Who would be in your Fantasy Speakers Corner? Take a browse around Jisc MediaHub and share your favourites here in the Comments.

Eric Hobsbawm: Marxist Historian

Following the recent death of the eminent Marxist historian, Eric Hobsbawm, we thought this would be an ideal opportunity to celebrate his achievements and highlight the resources of our ETV Collection, which is unique in its coverage of the history of the British Labour Movement as well as the influence of Communism.

Although he spent most of his life in Britain, Eric Hobsbawm was born in Egypt to Jewish parents in 1917. Far away in Russia  a revolution was beginning, the reverberations of which would be felt globally, as documented in ETV’s Chronicle of October 1917.

Chronicle of October 1917 : ETV Films Ltd

In his autobiography Hobsbawm said

I belong to the generation for whom the October Revolution represented the hope of the world.

The  family moved to Vienna but by the time Hitler began his rise to power Hobsbawm had been orphaned and was living with his uncle in Berlin. They were moving to a country in the grip of significant political change: ‘How to Make Cannon Fodder’ is an account of the rise of Nazism in Germany at this time and its focus on the country’s youth.

How To Make Cannon Fodder : ETV Ltd 1963

As a result of his experiences in Berlin, Hobsbawm joined the Communist Party at the age of 14;

Anybody who saw Hitler’s rise happen first hand could not have helped but be shaped by it, politically. That boy is still somewhere inside, always will be..

He moved with his uncle to London  in 1933 and as a gangly teenage boy had to adapt to a new language and culture. He clearly managed this with some success and went on to win a scholarship to Cambridge where he made many communist friends. Here he would eventually gain his PhD, after a break in his studies during the war which he spent as a sapper on the home front. This experience gave him an opportunity to meet and work alongside working class Britons.

In 1947  he began his long career as a history lecturer at Birkbeck College. By now he had determined his ongoing commitment to  radical socialism, which remained throughout the cold war, to the detriment of the progression of his academic career.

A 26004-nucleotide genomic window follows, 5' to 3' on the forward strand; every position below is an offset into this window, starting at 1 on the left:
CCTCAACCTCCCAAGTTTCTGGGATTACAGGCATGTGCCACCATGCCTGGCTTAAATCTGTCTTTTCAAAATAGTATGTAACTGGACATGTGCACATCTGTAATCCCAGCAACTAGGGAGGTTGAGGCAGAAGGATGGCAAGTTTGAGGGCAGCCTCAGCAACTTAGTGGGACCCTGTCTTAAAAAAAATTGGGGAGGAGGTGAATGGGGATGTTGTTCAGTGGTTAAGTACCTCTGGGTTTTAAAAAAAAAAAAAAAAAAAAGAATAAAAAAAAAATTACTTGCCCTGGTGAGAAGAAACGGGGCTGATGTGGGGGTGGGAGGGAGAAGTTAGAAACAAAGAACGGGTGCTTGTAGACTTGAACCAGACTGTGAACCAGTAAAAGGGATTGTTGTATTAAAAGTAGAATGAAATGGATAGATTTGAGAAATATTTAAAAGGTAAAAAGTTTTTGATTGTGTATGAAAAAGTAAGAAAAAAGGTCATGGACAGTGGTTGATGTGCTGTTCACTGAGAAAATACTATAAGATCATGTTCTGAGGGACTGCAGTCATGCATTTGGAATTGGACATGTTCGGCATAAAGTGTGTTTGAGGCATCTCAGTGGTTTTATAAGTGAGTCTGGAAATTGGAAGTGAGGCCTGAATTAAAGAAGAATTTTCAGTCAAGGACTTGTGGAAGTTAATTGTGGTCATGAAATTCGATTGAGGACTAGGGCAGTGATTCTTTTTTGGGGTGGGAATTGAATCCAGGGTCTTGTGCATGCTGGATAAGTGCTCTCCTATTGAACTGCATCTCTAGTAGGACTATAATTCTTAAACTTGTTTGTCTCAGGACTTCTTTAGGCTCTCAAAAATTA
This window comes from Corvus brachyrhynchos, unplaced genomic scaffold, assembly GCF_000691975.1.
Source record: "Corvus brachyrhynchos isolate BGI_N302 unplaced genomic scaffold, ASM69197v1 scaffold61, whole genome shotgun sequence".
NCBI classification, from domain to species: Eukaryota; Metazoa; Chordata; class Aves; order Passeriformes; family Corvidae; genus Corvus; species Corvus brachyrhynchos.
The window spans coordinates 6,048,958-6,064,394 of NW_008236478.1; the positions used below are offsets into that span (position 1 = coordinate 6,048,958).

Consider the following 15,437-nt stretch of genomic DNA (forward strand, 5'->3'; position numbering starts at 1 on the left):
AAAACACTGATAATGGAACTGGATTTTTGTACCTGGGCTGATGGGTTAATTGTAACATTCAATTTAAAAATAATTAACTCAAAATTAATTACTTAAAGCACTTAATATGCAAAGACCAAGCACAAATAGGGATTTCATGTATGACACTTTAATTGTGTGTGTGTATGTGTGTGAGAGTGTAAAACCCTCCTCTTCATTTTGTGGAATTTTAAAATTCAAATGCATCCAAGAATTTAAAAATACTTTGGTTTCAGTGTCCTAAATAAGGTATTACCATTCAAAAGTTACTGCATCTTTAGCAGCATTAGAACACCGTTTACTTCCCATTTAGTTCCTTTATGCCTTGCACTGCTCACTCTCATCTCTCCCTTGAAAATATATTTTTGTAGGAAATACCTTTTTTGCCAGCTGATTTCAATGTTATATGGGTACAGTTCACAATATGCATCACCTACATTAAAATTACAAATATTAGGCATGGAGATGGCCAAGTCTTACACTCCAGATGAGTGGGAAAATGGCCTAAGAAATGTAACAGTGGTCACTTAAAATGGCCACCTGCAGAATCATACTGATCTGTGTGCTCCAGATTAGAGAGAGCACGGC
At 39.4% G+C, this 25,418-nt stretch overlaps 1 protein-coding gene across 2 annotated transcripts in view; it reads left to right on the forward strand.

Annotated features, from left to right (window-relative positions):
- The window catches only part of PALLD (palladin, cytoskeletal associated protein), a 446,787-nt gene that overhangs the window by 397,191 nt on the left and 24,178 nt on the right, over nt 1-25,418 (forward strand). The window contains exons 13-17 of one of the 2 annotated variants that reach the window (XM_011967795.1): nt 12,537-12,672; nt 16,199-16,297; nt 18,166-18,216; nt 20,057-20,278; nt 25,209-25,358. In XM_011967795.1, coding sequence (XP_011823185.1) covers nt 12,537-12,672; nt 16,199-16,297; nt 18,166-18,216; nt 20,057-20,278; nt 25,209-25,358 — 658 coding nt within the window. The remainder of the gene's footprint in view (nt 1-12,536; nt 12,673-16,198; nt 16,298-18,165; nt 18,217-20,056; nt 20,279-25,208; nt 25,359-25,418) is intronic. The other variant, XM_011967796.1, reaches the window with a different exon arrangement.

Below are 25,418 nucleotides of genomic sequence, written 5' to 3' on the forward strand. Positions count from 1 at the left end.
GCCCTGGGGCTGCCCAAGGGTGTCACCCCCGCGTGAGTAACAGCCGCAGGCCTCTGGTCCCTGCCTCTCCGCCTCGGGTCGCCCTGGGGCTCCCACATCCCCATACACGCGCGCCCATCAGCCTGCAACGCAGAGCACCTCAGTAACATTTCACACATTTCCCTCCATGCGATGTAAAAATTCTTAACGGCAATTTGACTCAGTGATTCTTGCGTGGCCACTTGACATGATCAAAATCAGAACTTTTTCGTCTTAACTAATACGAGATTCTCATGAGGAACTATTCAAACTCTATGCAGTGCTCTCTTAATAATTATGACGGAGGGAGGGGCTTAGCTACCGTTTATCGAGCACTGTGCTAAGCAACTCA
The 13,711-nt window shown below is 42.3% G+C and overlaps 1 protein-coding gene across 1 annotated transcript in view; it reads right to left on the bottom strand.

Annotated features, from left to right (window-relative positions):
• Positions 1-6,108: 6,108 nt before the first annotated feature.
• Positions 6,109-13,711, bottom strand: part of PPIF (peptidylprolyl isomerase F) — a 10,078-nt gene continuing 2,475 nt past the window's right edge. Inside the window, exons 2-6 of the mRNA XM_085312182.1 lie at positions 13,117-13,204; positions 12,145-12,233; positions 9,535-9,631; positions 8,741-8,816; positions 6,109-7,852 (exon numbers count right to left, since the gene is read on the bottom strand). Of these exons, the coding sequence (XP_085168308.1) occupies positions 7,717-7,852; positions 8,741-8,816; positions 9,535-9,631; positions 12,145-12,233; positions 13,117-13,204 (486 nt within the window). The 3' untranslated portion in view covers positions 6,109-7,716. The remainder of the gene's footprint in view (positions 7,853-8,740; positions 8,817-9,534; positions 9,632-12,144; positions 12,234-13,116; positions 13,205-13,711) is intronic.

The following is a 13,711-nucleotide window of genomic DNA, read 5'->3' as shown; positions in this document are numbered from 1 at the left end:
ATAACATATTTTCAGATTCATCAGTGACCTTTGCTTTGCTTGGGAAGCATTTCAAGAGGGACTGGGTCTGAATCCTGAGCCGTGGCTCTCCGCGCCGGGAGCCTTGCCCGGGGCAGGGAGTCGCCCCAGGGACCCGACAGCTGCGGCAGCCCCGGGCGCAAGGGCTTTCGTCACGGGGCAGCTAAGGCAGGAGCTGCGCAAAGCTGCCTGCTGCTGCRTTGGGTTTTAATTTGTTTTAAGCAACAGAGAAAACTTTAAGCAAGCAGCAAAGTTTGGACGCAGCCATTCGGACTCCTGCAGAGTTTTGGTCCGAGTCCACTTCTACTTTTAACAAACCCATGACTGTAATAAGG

The Allies : ETV Films Ltd 1965

Hobsbawm considered himself part of the international communist movement, a position echoed in the work of ETV, a distribution company aiming to make the movement available through alternative newsreels. For instance  ’The Allies’ is a documentary film made by the DEFA Studio  (the state-owned film studio of the German Democratic Republic) which gives an account of how the successful military alliance between the Soviet Union and the Western Allies in World War II led to the defeat of Germany. The film interprets these events from a Soviet perspective and stresses the huge price paid by Russia (20 million dead) to help bring an end to the Nazi regime.

Following his post-war research into the Fabians, Hobsbawm developed a great and continuing interest in the growth of the British Labour Movement. Many years later, in 1983, he supported Neil Kinnock’s controversial transformation of the British Labour Party  into what would eventually become known as ‘New Labour’.  A 1985 Channel 4 News Clip focusing on splits within the British Communist Party ( including an interview with Hobsbawm) goes on to discuss the resulting impact on the entire Labour Movement.

Fifty Fighting Years: ETV Films Ltd 1972

Fifty Fighting Years was made as a tribute to the journal ‘Labour Monthly’ and documents the struggles of the British Labour Movement from 1921-1971. The film was directed and produced by Stanley Forman, ETV’s founder and a contemporary of Hobsbawm, whose life also was strongly influenced by the Communist movement.

Hobsbawm’s views – political and historical – were formed by his reactions to the great conflicts of the 20th Century which he called ‘the most extraordinary and terrible century of human history’. His formidable reputation as a historian, however, was established mainly by his quartet of books  spanning  events from the French Revolution to the present day (The Age of RevolutionThe Age of CapitalThe Age of Empire and The Age of Extremes).

He believed world events are driven largely by economic and social forces rather than through the power of individual leaders. He said

Social injustice still needs to be denounced and fought….the world will not get better on its own.